Imaginary Accord

Institute of Modern Art, Brisbane | 2015

11th April to 11th July

Artists:

Agency (Belgium); Vernon Ah Kee (Australia); Gerry Bibby with Janet Burchill and Jennifer McCamley (Australia/Germany); Zach Blas (USA); Ruth Buchanan (Aotearoa New Zealand/Germany); Céline Condorelli (France/Italy/UK); Peter Cripps (Australia); Sean Dockray (Australia/USA); Goldin+Senneby (Sweden); Raqs Media Collective (India); Ross Manning (Australia); Marysia Lewandowska (Poland/UK); and Hito Steyerl (Germany)

  • Install shot, Imaginary Accord. Photo: Carl Warner.

  • Install shot, Imaginary Accord. Photo: Carl Warner.

  • Install shot, Imaginary Accord. Photo: Carl Warner.

  • Install shot, Imaginary Accord. Photo: Carl Warner.

The Institute of Modern Art (IMA) is one of Australia’s oldest independent art galleries, and its history coincides with the development of contemporary art in this country. Its original mission from 1975 was to foster research and experimentation by Australian and international artists through exhibitions and publishing, and to educate the public about contemporary art.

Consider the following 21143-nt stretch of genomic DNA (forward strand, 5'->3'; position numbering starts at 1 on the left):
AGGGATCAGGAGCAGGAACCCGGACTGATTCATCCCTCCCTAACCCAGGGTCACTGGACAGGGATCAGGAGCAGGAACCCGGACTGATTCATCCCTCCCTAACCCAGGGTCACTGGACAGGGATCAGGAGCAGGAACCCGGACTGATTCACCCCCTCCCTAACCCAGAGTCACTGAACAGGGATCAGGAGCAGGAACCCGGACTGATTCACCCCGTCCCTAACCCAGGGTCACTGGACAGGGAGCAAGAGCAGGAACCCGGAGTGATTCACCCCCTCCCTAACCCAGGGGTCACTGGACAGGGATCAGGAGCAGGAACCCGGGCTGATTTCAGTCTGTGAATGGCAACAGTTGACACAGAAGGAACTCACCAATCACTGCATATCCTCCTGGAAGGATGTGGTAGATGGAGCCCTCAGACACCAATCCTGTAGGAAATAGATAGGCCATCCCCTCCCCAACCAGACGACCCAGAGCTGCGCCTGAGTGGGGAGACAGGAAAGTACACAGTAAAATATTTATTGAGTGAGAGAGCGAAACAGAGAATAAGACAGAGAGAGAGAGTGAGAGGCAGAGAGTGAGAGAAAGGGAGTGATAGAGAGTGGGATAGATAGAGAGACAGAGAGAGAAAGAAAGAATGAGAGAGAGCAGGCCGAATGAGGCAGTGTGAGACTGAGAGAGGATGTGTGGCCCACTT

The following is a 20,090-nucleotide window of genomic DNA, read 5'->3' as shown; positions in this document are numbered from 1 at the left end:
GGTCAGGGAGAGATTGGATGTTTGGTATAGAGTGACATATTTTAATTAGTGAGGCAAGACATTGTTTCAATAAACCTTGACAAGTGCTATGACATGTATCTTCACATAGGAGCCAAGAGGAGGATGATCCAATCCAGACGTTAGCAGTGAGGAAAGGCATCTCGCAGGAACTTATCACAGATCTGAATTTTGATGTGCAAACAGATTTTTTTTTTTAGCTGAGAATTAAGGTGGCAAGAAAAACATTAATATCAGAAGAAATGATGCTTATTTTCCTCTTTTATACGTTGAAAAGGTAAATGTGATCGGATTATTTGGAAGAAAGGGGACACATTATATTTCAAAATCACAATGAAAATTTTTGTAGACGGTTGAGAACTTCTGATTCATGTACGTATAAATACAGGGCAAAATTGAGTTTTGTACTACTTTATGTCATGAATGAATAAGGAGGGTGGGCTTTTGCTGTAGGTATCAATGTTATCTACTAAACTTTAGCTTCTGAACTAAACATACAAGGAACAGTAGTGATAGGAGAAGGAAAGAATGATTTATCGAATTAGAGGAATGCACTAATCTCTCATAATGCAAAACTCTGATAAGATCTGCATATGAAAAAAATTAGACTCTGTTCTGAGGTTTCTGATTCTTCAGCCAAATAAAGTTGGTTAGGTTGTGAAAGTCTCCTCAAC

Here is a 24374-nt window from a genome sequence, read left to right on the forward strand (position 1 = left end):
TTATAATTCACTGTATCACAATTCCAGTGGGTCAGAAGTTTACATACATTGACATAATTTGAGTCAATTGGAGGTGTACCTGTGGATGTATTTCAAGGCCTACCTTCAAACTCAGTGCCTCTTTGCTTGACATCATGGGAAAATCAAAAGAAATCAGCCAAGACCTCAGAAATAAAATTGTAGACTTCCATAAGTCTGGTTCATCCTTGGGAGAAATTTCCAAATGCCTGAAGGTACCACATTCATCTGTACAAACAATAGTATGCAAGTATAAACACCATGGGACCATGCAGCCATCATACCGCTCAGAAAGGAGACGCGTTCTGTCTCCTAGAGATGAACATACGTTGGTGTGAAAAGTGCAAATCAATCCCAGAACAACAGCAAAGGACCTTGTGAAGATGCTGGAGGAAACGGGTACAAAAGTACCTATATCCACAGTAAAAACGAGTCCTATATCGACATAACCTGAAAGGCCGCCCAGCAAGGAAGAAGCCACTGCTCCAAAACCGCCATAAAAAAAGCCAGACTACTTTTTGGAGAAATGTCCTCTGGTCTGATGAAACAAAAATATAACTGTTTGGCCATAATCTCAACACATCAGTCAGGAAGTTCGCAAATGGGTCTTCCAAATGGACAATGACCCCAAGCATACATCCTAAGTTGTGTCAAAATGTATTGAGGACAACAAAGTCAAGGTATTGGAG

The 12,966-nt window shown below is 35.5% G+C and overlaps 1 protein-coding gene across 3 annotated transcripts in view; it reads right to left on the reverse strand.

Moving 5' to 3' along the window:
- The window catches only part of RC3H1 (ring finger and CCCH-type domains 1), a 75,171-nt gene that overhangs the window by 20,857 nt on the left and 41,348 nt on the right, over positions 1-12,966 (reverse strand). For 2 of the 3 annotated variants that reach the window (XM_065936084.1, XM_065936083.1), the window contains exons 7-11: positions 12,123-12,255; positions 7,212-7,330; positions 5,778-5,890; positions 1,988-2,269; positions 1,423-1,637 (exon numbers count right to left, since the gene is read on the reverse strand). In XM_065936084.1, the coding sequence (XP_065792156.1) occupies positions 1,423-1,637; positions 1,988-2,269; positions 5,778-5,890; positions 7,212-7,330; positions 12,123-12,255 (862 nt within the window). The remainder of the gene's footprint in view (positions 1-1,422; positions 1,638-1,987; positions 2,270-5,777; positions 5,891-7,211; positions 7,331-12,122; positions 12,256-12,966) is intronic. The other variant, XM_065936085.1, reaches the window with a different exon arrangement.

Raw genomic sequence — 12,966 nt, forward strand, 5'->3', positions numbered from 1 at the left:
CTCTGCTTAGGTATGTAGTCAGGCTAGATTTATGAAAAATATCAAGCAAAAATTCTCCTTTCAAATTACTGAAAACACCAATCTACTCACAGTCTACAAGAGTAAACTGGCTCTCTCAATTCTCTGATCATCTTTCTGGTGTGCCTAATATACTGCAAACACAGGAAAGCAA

It's no coincidence that the IMA emerged at a time when artists were mounting a critique of art institutions in the 1970s. It was an opportunity to imagine what a new, non-collecting space for contemporary art in Australia might look like. Within a couple of decades, the critique of art institutions had been well and truly absorbed by curators and institutions themselves. But are art institutions still subject to re-evaluation and even transformation? How might we reimagine and redefine the contemporary art institution in our current decade, a time of great change for both contemporary art and the spaces it's exhibited in?

To mark our fortieth anniversary, the IMA embarkined on a year-long project, Imaginary Accord, which explored this institution’s historical mission, while imagining what it could mean today and for the future, through an exhibition, a lecture series, a symposium, and a publication. The title suggests that the connection between each artwork, idea, and participant lies initially in the imagination of the curator and artists and finds new form in the minds of audiences. This proposition was extended through the symposium and lecture series. Is an art institution only an imagined state—a temporary constellation of agreements, negotiations and arrangements—or is it something more fixed? Featuring artworks and contributions by fifteen Australian and international artists and groups, the Imaginary Accord grew and changed over the course of three months.